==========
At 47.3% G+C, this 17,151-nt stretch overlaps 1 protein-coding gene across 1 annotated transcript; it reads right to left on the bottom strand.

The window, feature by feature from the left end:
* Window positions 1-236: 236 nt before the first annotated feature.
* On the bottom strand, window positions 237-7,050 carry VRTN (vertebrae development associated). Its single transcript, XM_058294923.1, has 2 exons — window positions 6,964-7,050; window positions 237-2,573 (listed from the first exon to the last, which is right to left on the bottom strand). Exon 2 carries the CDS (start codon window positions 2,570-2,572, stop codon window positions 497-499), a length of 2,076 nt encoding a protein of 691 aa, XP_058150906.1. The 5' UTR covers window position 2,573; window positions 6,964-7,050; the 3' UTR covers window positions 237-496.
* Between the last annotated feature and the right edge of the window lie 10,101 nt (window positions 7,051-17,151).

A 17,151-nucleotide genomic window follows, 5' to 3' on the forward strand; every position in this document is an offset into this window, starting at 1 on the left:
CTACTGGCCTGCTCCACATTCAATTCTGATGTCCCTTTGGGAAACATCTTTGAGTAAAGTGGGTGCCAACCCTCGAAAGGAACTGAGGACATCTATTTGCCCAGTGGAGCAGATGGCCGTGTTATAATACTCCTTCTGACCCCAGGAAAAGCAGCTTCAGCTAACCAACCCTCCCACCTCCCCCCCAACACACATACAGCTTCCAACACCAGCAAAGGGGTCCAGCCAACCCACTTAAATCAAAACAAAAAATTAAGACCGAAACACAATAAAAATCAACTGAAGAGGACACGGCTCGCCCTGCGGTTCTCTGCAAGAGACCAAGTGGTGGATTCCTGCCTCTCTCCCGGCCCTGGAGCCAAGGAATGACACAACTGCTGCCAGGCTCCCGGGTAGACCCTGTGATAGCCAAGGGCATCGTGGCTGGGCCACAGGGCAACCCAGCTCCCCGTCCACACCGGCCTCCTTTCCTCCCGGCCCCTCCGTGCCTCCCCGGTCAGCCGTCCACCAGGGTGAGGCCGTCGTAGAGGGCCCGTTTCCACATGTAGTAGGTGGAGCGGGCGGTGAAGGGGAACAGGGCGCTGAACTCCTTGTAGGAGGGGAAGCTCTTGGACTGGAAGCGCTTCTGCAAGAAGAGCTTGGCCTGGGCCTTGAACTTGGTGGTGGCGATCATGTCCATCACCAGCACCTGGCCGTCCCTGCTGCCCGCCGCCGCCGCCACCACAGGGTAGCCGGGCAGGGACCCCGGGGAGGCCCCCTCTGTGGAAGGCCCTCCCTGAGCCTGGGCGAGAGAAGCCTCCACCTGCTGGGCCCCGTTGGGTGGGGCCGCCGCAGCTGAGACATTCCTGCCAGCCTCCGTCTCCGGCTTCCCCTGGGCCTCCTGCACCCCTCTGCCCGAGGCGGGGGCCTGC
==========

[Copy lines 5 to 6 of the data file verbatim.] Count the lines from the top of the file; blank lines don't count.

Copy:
* Between the last annotated feature and the right edge of the window lie 10,101 nt (window positions 7,051-17,151).

A 17,151-nucleotide genomic window follows, 5' to 3' on the forward strand; every position in this document is an offset into this window, starting at 1 on the left: